Alpine iPod Interface

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Date: Saturday, May 6th, 2006, 13:53
Category: iPod

alpine9852.jpegThe Alpine CDE-9852 head unit with KCE-422i interface cable is probably the best integrated iPod automotive solution in the $200 price range. I received my unit from Crutchfield with a custom bezel and adapter plug to fit my car, making installation a breeze. This unit will support a subwoofer and I will most likely add one, but the Bass Engine equalizer control allowed me to add significant bass emphasis without the mid-bass tubbiness that you get with a simple tone control. I replaced the paper cone factory speakers several years ago with same size Polk speakers and they sound significantly better with a bit of equalization and the loudness contour turned on. What is there not to love? Great sound, direct control of my iPod and 2,000 plus songs at my fingertips. The display will scroll through Artist, Album and Song Title along with elapsed time. Sounds like heaven. Well I do love this unit and hate it at the same time.
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alpine9852.jpegThe Alpine CDE-9852 head unit with KCE-422i interface cable is probably the best integrated iPod automotive solution in the $200 price range. I received my unit from Crutchfield with a custom bezel and adapter plug to fit my car, making installation a breeze. This unit will support a subwoofer and I will most likely add one, but the Bass Engine equalizer control allowed me to add significant bass emphasis without the mid-bass tubbiness that you get with a simple tone control. I replaced the paper cone factory speakers several years ago with same size Polk speakers and they sound significantly better with a bit of equalization and the loudness contour turned on. What is there not to love? Great sound, direct control of my iPod and 2,000 plus songs at my fingertips. The display will scroll through Artist, Album and Song Title along with elapsed time. Sounds like heaven.
Well I do love this unit and hate it at the same time. A lot of what I hate can be said of most after market car stereos. My instrument panel is all black and the original OEM radio was actually made by Alpine for Honda and fit right in. This new unit is silver and styled to look like it came out of a science fiction movie. Worse, it opts for a removable faceplate and no code protection. My original code protected factory stereo was practically immune to theft, but I think this new unit is going to require removal of the faceplate on a regular basis. I hate this anti-theft solution, which has been adopted by most manufacturers of after market units. Worse, the radio is not illuminated at all when off, so finding the power button is done by feel at night. Once turned on I would have to characterize the illumination as insanely bright, even with the auto dimming feature it is still distracting and obnoxiously bright.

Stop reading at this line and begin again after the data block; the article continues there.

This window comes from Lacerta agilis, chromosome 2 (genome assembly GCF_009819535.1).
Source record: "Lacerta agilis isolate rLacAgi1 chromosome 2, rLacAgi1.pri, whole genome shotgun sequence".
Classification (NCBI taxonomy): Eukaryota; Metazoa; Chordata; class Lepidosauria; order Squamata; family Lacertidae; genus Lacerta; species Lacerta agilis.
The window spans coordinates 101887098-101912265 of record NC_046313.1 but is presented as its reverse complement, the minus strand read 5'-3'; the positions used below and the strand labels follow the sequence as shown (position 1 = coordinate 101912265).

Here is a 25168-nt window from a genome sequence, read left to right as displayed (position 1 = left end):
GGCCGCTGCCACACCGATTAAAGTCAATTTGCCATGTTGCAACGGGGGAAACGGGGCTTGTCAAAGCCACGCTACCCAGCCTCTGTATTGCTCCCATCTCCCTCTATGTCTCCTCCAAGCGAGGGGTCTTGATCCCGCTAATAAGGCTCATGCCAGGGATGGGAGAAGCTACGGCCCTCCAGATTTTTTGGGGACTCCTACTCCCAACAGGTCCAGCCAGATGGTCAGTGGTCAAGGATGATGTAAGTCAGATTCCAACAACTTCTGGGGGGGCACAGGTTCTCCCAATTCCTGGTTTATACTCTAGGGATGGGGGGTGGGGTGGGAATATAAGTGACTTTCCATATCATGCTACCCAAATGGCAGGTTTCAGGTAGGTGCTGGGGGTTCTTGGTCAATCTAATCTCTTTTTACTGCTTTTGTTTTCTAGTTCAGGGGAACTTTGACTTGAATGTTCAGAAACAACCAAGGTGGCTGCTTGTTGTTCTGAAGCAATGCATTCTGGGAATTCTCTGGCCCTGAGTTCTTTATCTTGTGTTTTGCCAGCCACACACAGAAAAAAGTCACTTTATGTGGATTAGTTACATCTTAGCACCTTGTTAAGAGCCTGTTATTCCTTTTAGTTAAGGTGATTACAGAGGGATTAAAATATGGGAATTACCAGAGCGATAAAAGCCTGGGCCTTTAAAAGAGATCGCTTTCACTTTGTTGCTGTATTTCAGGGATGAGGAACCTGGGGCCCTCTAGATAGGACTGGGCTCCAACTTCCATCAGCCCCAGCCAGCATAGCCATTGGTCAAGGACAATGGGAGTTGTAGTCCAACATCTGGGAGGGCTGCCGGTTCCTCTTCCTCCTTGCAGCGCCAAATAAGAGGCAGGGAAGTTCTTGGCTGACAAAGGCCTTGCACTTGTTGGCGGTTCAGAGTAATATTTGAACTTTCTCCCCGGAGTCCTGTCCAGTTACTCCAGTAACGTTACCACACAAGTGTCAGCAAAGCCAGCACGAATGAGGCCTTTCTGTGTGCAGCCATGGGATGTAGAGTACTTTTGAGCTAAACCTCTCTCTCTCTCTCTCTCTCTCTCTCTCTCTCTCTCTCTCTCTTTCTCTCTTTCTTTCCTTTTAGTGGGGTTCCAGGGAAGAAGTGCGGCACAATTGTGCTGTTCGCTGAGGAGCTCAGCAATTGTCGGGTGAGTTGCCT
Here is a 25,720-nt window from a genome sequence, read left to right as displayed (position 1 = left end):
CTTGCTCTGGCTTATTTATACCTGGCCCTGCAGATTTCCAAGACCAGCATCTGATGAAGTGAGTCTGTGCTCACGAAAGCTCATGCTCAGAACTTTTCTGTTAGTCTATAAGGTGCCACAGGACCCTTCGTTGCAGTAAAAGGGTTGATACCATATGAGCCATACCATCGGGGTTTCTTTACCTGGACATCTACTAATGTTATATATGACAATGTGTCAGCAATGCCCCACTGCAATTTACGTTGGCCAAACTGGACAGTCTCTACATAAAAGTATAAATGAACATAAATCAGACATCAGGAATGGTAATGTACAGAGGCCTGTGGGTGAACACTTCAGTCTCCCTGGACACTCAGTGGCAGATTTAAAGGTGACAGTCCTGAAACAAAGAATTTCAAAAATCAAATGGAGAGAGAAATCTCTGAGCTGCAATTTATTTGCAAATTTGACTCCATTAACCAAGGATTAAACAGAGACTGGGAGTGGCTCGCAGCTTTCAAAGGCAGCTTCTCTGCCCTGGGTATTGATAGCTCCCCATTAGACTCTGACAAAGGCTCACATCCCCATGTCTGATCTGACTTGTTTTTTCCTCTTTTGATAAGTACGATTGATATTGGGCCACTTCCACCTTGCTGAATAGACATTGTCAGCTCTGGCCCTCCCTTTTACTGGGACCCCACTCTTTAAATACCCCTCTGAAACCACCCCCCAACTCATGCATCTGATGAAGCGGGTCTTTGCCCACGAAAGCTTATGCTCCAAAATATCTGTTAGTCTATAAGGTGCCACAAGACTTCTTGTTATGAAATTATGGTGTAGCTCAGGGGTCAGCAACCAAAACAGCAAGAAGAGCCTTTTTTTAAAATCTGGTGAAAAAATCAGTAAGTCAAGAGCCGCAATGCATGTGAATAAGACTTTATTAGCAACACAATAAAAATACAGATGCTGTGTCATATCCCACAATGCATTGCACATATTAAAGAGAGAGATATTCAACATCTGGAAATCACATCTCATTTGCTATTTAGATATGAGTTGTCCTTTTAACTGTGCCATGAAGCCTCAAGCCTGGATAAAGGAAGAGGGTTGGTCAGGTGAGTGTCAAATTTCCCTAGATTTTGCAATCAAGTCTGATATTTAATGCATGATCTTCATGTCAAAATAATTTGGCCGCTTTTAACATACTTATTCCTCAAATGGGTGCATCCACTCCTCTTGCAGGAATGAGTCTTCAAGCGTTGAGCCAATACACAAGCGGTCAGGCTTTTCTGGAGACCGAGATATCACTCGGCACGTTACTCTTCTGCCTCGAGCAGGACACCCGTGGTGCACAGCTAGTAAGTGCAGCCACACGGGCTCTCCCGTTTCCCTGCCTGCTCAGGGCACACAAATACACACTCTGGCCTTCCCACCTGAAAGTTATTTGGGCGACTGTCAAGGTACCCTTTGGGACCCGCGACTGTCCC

I consider myself pretty tech savvy and I figured out which of the nearly identical buttons turned on the unit with little trouble. I was at a loss to turn it off and had to break out the dreaded manual. Much like a mobile phone, turning the unit off requires that you push and hold the on button for at least two seconds. This very same button at other times changes the source from Tuner to iPod to Disc.
The Alpine interface for controlling the iPod is nasty when compared to the controls on the iPod itself. Here is your wonderfully intuitive iPod connected by a cable to a poorly thought out MP3 player. In order to access the songs in your iPod, you are forced to use the counter-intuitive controls of the Alpine with the added little delays that come from communication through the cable.
Showing this to my spouse was an eye opener. Navigating through the iPod menu I was asked to lower the volume, well the knob that controls the volume becomes a jog dial in that mode, so you have no volume control while searching. Ah! That is why there is a mute button. After about a minute I was told that she would simply use the other car and not this one. I explained that it was not too terribly difficult to change the source back to the tuner and once there it worked much like the old radio.
Obviously, Apple does not need to get into the car radio business, but some manufacturer would do well to pay Apple for industrial design services. I decided to try my hand at a quick design for a head unit that would be far friendlier than this Alpine:
colorRadio.jpg

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